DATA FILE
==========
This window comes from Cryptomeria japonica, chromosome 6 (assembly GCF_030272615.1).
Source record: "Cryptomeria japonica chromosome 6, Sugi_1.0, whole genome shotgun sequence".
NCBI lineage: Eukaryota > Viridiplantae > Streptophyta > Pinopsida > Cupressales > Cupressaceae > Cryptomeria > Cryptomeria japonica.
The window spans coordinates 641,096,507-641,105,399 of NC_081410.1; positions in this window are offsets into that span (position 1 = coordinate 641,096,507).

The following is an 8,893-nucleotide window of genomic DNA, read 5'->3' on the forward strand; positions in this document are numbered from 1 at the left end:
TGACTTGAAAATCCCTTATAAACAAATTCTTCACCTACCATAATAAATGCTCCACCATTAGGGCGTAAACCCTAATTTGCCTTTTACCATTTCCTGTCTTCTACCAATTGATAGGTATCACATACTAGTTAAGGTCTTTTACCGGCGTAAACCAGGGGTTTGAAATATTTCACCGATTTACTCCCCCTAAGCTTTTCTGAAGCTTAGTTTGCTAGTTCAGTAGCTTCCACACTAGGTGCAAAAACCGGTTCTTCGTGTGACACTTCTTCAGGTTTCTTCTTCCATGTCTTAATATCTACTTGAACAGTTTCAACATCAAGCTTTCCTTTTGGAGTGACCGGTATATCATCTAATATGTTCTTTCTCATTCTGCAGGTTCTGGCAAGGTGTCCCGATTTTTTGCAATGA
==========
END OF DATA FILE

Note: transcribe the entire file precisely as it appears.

This window comes from Cryptomeria japonica, chromosome 6 (assembly GCF_030272615.1).
Source record: "Cryptomeria japonica chromosome 6, Sugi_1.0, whole genome shotgun sequence".
NCBI lineage: Eukaryota > Viridiplantae > Streptophyta > Pinopsida > Cupressales > Cupressaceae > Cryptomeria > Cryptomeria japonica.
The window spans coordinates 641,096,507-641,105,399 of NC_081410.1; positions in this window are offsets into that span (position 1 = coordinate 641,096,507).

The following is an 8,893-nucleotide window of genomic DNA, read 5'->3' on the forward strand; positions in this document are numbered from 1 at the left end:
TGACTTGAAAATCCCTTATAAACAAATTCTTCACCTACCATAATAAATGCTCCACCATTAGGGCGTAAACCCTAATTTGCCTTTTACCATTTCCTGTCTTCTACCAATTGATAGGTATCACATACTAGTTAAGGTCTTTTACCGGCGTAAACCAGGGGTTTGAAATATTTCACCGATTTACTCCCCCTAAGCTTTTCTGAAGCTTAGTTTGCTAGTTCAGTAGCTTCCACACTAGGTGCAAAAACCGGTTCTTCGTGTGACACTTCTTCAGGTTTCTTCTTCCATGTCTTAATATCTACTTGAACAGTTTCAACATCAAGCTTTCCTTTTGGAGTGACCGGTATATCATCTAATATGTTCTTTCTCATTCTGCAGGTTCTGGCAAGGTGTCCCGATTTTTTGCAATGA